Closing the gap between the workpiece and the magnet increases the attraction or "pull" of the magnet. Smooth surfaced workpieces are more tightly held than rough surfaced. The strength of the magnetic attraction is a function of how much magnetic flux can be induced into the workpiece.
Video of magnetic chuck in use.
Design Tip: Some Magnetic Fixturing Principles and Techniques
Tip and Image Credit: Modern Machine Shop
Here are some fundamental rules that shops looking to use magnetic workholding should understand.
Selection Criteria for Magnetic Chucks
The GlobalSpec SpecSerarch database allows industrial buyers to search for magnetic chucks by type, pole technology, product specifications, material of plate and application.
There are three magnetic chuck types.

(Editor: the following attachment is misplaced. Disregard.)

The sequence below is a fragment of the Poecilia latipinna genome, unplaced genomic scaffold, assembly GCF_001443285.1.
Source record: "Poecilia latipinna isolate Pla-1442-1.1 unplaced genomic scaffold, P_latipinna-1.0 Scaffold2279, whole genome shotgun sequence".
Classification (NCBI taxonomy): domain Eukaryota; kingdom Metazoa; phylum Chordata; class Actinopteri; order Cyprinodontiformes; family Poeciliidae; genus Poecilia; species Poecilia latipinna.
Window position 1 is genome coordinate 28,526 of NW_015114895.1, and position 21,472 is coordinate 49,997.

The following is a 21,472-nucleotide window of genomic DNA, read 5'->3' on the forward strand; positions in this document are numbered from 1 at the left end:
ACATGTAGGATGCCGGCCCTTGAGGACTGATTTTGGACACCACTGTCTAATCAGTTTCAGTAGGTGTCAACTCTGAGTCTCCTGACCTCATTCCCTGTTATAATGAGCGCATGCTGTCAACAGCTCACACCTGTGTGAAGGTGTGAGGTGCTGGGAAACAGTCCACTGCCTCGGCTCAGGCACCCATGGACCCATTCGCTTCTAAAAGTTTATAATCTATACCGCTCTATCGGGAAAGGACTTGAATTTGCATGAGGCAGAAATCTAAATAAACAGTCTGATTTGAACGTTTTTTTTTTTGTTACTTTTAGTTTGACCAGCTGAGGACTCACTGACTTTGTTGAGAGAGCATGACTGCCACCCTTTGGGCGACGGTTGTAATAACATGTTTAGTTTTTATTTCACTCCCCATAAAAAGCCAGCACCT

- Permanent magnetic chucks are manufactured from magnetized materials and exhibit a constant magnetic field without needing to introduce an electric current. Because these materials are highly magnetized materials, they do not lose their magnetic force. This also eliminates the need for electrical connections, switches, brushes, wires and auxiliary generators. The magnet is made of a special alloy and has high power and indefinite life. Most industrial permanent magnets sit within a carrier. Alignment of the poles determines the state of the magnet (whether it is on or off). In operation, these poles are physically moved to activate and de-activate the permanent magnet. These machines are best used for light duty machining because of their reliability and safety, but as the demands of the machining operations increase and the machines are scaled up, the mechanical effort required to overcome magnetic friction to turn the poles on or off becomes too great.